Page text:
Violet & Daisy
|Violet & Daisy|
Theatrical release poster
|Directed by||Geoffrey S. Fletcher|
Geoffrey S. Fletcher|
|Screenplay by||Geoffrey S. Fletcher|
|Music by||Paul Cantelon|
|Edited by||Joe Klotz|
|Distributed by||Cinedigm Entertainment|
Violet & Daisy is a 2011 American comedy crime drama film written, produced, and directed by Geoffrey S. Fletcher in his directorial debut after winning an Oscar for Best Adapted Screenplay for the film Precious. The film stars Saoirse Ronan, Alexis Bledel, Marianne Jean-Baptiste, Danny Trejo, and James Gandolfini in one of his last acting roles before his death on June 19, 2013. Supporting roles are performed by John Ventimiglia, Danny Hoch, and Tatiana Maslany. Violet & Daisy follows two teenage assassins named Violet and Daisy who accept what they think will be a quick-and-easy job, until an unexpected target throws them off their plan.
Violet & Daisy was released on September 15, 2011, at the Toronto International Films Festival and was not given a theatrical release until June 7, 2013, when it had a limited theatrical run. Geoffrey S. Fletcher credits Pulp Fiction, Superbad, and Thelma & Louise as inspiration for this film.
Violet (Alexis Bledel) and Daisy (Saoirse Ronan) are a pair of gum-chewing young assassins who casually snuff out crime figures in New York City, distracted only by the fact that a concert by their favorite pop idol Barbie Sunday has suddenly been canceled.
Determined to raise cash to buy a pair of the newest Barbie Sunday dress, the duo takes on a new hit job offered to them by their handler Russ (Danny Trejo). The target is a mysterious unnamed loner (James Gandolfini) who stole from rival boss, Donnie. A sudden and unexpected empathy after finding out about their quite unusual mark's pancreatic cancer and the estrangement from his daughter leads the two girls into an unexpected journey of self-examination, catapulting the junior enforcers into a world beyond their deadly routine, all while encountering dangerous foes such as rival boss Donnie's crew of hitmen and rapists or the legendary assassin simply known as Number 1 (Marianne Jean-Baptiste), who's said to have once killed three ninjas with a fingernail file.
- Saoirse Ronan as Daisy
- Alexis Bledel as Violet
- James Gandolfini as The Guy
- Marianne Jean-Baptiste as Number 1
- Danny Trejo as Russ
- Lynda Gravatt as Dolores
- Tatiana Maslany as April
- Cody Horn as Barbie Sunday
- John Ventimiglia as Man #1
- Stu "Large" Riley as Man #2
- Neville Archambault as Man #3
- Danny Hoch as Man #4
- Tuffy Questell as Kidnapped Man
- Nick Choksi as Desk Officer
- Gary Hope as Hardware Store Cashier
- Chris Columbo as Hardware Store Perp
- Bettye Fletcher as Doll Hospital Patron
Bruce Willis was considered for the role of The Guy before James Gandolfini was cast. Carey Mulligan was originally cast in the role of Violet but opted to do Drive instead and so she dropped out. She was replaced by Alexis Bledel.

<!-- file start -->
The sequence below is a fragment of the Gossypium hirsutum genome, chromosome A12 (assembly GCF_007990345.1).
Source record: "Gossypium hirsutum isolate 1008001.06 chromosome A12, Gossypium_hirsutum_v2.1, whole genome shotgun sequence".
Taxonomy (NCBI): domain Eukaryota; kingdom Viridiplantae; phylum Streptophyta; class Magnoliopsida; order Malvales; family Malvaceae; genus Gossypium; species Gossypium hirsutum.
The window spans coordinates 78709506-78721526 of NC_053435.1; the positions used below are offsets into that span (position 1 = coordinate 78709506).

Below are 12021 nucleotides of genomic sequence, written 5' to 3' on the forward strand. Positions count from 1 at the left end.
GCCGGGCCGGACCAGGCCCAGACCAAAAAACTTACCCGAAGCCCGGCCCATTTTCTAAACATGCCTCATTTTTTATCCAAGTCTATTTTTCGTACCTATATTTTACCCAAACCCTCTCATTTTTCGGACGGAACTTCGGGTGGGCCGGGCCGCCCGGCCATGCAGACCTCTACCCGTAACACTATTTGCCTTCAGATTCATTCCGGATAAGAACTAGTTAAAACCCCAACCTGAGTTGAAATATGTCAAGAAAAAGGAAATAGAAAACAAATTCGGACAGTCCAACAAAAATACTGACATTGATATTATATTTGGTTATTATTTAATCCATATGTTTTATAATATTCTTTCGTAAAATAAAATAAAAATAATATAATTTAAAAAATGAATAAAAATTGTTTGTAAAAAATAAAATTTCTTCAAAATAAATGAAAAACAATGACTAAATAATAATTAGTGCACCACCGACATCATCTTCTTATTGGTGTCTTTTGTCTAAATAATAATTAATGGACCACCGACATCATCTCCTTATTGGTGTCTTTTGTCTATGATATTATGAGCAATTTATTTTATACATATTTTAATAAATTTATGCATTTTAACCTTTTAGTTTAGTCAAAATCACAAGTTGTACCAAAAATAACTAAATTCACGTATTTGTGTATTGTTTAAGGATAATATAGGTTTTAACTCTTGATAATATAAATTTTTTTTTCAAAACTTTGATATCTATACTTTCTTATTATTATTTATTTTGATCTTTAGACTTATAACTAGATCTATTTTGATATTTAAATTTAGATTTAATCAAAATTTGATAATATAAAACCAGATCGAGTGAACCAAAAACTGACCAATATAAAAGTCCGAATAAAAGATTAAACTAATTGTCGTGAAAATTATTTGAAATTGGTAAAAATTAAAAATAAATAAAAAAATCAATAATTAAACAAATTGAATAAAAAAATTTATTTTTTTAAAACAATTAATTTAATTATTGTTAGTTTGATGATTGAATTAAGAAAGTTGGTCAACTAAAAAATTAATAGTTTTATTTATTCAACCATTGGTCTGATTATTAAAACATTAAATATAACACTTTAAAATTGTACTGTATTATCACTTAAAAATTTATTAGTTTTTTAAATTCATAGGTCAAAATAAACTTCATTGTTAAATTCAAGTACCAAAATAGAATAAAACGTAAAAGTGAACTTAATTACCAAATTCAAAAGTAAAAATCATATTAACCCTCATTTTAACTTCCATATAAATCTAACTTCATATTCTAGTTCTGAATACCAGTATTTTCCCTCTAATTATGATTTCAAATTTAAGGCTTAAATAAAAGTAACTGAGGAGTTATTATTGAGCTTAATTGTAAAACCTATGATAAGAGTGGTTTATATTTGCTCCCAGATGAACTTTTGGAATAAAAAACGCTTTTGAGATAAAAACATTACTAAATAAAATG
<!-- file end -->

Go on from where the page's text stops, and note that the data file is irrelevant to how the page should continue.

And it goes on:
According to a bankruptcy trustee overseeing the unwinding of Geoffrey's brother Alphonse Fletcher Jr.'s Fletcher Asset Management hedge fund, $8 million from the fund was used to fund the Violet & Daisy movie project.
The film first premiered at the Toronto International Films Festival in September 15, 2011 and received its first limited theatrical release on June 7, 2013 with its widest release being 17 theaters.
In its opening weekend Violet & Daisy grossed $9,982. The film ended its theatrical run with a total domestic gross of $17,186.
Violet & Daisy received generally negative reviews with many critics complaining that it was yet another Quentin Tarantino knock-off. The film garnered a 22% percent rating on Rotten Tomatoes based on 49 reviews. Violet & Daisy received a 43 out of 100 on the website Metacritic. Matt Zoller Seitz from Roger Ebert.com gave the film 2 out of 4 stars stating "Gandolfini's quietly magnificent performance is the only reason to see "Violet & Daisy," a thriller that might as well have been released in 1996, when everybody and their brother and their sister and their cousin twice-removed was trying to be Quentin Tarantino, writing screenplays about loquacious hit men and gangsters and molls delivering cutesy monologues in wacky, not-quite-real universes". A. O. Scott of The New York Times reviewed the film stating "We don't feel the weight and menace of death, nor the volatile emotions of youth, and have nothing to respond to beyond the spectacle of girls with guns".  Christopher Campbell of Film School Rejects gave the movie a B- stating "Hardly a follow-up that will have [Fletcher] garnering more awards. Not because it's bad; it's just really cartoony, as in artificial, two-dimensional and rather childish". Cammila Collar of TV Guide gave the film 3 out of 4 stars stating "Violet & Daisy is a cool movie. It's strange and ambitious and affecting and extremely well-acted throughout a thoroughly esoteric script". Jeffrey M. Anderson of Common Sense Media gave the film 3 out of 5 stars stating "Though it can't keep up that kind of energy throughout, especially as it's set mostly in one room, it's charming enough -- and short enough -- that there are no hard feelings". Stephanie Merry of The Washington Post gave the film 2 out of 4 stars stating "The film's subtle visual allure is all but stamped out by the impression that the director tries too hard to be an idiosyncratic auteur in the vein of Quentin Tarantino".
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- Pension Funds Sue on a Deal Gone Cold February 24, 2014 by Rachel Abrams New York Times (Deal Book)
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